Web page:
Yugoslavia shows Northumberland democracy is valued

October 11, 2000

Recent events in Yugoslavia give residents of Northumberland County an opportunity to reflect. As we watched the citizens in Belgrade remove power from the oppressive regime of Slobodan Milosevic, one can only marvel.

We take our democratic freedom so nonchalantly and yet so many citizens around the world do not have anything near the rights we do. For the most part, we feel any effort to assert ourselves is fruitless. But as we saw in Yugoslavia, nothing is further from the truth.

There are two local cases where we have an opportunity to reconfirm our voices in the democratic process.

The first instance is the upcoming Liberal nomination, taking place on Oct. 21. While this involves local Liberals, it concerns us all. The reason for this is rooted in the heartfelt grief many people across the political spectrum felt with the death of former Prime Minister Pierre Elliott Trudeau.

For a brief time, we forgot our self-centred nature. Instead, we remembered our aspirations, compassion and love for our country. We recalled the equanimity of a just society where we all had a place at the table regardless of wealth, race, gender or creed (or province for that matter). There may be critics who say Trudeau did not practice all the attributes ascribed to him recently, but we cannot deny he has rekindled these feelings within many Canadians.

As local Liberals make a choice, they must realize the selection goes far beyond our boundaries. In fact, it is a microcosm of a much larger decision.

Deficit cutting, debt reduction, lower taxes and smaller government, we are the mantra of modern politics. This approach may be appealing, but it does not work. We know this to be true as we watch our drinking water become polluted, our health care system disintegrates and our children’s education drops by the wayside.

There are those within the Liberal Party who want to move toward this more fiscally conservative model, led by Finance Minister Paul Martin. With the government’s surplus, we hear about tax cuts and debt reduction. We watch a few crumbs tossed to those who suffer most as an election ploy. Where is the compassion? Where is the just society?

The result is a Liberal Party that has moved to fill the space left by the dying Progressive Conservatives, rather than a left-wing party. There are those that feel this is a natural evolution. But that is not necessarily true. This is what these past few weeks have reminded us as we mourned Trudeau. Yes, we can be financially responsible, but not at the expense of our core values as Canadians.

The person chosen to lead this local party in the next federal election faces a serious challenge. The federal Liberals have won the last two elections because of a split right-wing vote. The chances of this happening in an upcoming election are dwindling. Local Liberals can send a strong message to Ottawa and to voters in our community that a compassionate, caring political party is far from becoming a memory.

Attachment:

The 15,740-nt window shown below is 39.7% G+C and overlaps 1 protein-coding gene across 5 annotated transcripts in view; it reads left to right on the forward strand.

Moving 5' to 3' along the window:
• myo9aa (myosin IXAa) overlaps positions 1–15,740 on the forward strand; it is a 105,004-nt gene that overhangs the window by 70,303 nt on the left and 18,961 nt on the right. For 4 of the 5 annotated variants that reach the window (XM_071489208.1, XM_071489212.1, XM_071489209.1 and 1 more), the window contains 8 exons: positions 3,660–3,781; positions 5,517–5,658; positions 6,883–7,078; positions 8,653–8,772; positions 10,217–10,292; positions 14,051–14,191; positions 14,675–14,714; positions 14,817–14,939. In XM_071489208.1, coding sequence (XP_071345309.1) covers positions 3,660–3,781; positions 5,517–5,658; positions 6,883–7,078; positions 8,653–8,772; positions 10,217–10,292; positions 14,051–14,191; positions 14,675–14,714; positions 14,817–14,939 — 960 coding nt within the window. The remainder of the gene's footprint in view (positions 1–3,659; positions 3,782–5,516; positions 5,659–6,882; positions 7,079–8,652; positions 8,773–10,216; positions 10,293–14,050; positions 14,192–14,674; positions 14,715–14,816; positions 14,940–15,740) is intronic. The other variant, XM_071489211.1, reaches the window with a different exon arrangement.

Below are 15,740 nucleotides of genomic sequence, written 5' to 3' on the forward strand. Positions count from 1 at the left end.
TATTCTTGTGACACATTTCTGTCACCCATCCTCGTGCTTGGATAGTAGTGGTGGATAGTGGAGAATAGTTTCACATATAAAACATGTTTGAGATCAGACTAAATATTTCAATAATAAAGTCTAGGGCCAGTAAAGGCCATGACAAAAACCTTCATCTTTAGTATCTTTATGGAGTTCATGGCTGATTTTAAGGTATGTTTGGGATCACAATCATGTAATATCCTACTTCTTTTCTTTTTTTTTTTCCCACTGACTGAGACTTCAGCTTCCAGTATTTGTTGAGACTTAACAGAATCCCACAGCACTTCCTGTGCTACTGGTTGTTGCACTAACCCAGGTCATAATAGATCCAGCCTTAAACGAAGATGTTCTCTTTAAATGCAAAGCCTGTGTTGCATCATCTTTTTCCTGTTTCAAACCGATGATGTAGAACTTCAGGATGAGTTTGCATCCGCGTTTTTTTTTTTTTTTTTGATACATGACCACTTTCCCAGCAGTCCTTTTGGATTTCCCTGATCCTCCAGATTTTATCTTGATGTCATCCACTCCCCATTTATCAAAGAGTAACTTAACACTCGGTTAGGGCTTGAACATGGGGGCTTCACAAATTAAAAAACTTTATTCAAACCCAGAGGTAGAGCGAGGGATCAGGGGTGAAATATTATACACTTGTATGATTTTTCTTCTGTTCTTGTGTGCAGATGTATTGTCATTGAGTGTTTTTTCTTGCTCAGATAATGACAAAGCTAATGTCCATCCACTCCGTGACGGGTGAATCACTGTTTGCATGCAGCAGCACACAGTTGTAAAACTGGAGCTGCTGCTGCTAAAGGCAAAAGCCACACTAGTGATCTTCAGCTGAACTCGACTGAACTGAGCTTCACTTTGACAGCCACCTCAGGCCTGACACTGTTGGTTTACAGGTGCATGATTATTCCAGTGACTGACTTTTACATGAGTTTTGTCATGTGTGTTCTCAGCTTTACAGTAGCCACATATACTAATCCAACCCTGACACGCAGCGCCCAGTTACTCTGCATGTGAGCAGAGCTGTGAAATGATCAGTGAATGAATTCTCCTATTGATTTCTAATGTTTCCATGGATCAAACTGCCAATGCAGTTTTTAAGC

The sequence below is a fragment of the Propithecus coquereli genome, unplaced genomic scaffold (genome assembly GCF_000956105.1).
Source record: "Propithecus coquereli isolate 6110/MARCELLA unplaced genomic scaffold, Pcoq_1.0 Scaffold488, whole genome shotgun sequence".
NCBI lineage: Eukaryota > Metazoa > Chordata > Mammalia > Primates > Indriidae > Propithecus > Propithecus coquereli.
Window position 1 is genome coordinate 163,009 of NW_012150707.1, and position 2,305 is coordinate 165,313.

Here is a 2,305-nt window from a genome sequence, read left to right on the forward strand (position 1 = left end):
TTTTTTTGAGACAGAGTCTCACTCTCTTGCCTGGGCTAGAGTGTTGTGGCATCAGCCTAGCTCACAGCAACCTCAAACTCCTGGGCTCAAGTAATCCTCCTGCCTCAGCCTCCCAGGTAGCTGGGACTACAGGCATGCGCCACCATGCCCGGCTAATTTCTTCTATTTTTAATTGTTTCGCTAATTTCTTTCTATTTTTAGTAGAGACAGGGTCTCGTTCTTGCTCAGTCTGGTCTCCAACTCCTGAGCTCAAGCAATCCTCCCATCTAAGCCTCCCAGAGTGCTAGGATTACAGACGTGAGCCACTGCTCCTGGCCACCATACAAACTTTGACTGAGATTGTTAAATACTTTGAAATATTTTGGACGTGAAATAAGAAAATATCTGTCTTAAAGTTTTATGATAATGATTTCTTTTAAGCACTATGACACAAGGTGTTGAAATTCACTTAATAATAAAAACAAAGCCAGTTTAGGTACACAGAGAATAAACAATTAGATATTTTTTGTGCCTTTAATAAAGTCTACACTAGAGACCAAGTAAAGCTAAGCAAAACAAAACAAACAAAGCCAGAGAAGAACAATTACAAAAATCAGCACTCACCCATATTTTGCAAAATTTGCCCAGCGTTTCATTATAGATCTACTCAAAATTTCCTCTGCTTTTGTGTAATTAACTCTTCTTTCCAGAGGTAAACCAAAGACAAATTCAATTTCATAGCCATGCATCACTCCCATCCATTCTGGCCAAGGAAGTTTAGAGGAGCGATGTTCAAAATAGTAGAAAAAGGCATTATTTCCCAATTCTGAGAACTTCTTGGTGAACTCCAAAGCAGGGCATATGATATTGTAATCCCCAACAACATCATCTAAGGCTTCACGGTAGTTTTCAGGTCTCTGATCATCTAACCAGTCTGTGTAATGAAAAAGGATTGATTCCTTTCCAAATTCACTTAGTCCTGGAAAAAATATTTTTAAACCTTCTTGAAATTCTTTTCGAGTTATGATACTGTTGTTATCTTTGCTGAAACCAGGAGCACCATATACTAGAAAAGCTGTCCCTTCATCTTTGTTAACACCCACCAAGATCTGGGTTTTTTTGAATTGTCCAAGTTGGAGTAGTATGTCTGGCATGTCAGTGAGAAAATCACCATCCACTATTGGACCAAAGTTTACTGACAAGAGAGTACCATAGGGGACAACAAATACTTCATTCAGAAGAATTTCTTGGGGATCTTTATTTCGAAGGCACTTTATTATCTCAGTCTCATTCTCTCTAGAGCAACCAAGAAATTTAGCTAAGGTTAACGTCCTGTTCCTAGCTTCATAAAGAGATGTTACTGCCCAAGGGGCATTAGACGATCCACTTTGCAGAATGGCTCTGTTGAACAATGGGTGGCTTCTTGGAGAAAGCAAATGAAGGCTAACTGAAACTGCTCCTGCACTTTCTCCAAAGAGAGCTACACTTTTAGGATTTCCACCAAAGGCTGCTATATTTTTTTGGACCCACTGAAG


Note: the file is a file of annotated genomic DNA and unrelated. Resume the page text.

The second opportunity to exercise our democratic voice is a project being taken on by this local newspaper. Called Mission Democracy 2000, the publisher, editors and journalists are taking on an ambitious task of seeking input from voters. Rather than having candidates be responsible for defining the issues of the municipal election, it is a time for voters.

A survey was published on Saturday, seeking opinions on issues, but also an opportunity for people to identify things that are important to them. This grassroots approach is part of a movement in media called civic journalism.

Civic journalism began nearly two decades ago in the United States after newspapers and television stations watched as their audience stopped wanting news. Readership began to dive as people felt disconnected from the content. This was stoked by an overwhelming feeling of powerlessness by citizens. Not only was government not listening, but neither was the media, the other pillar in society meant to represent them.

In response, newspapers and television stations took on a new mandate. Rather than just inform people, maybe there was a role to educate and facilitate discussion. The media could help to find solutions, not just report on problems and then walk away. It was a chance to become part of the community, not just be the critics.

You should be encouraged to get as many people as possible to fill out the survey. Take them to your next service club meeting or book club or craft guild or union meeting or work place. Have everyone fill a survey out and return them to the newspaper office. The more turned in, the more accurate the result. Nothing would be worse than having politicians ignore the results because of a low return.

In return, the journalists will write about the issues and raise them with candidates. The answers will be published in news stories. Possibly a list could be developed and we could all watch as the new councils deal with each item. It may also be a tool for the next election, just to see how many issues were dealt with.

Democracy works because citizens are dedicated. Here is our chance.

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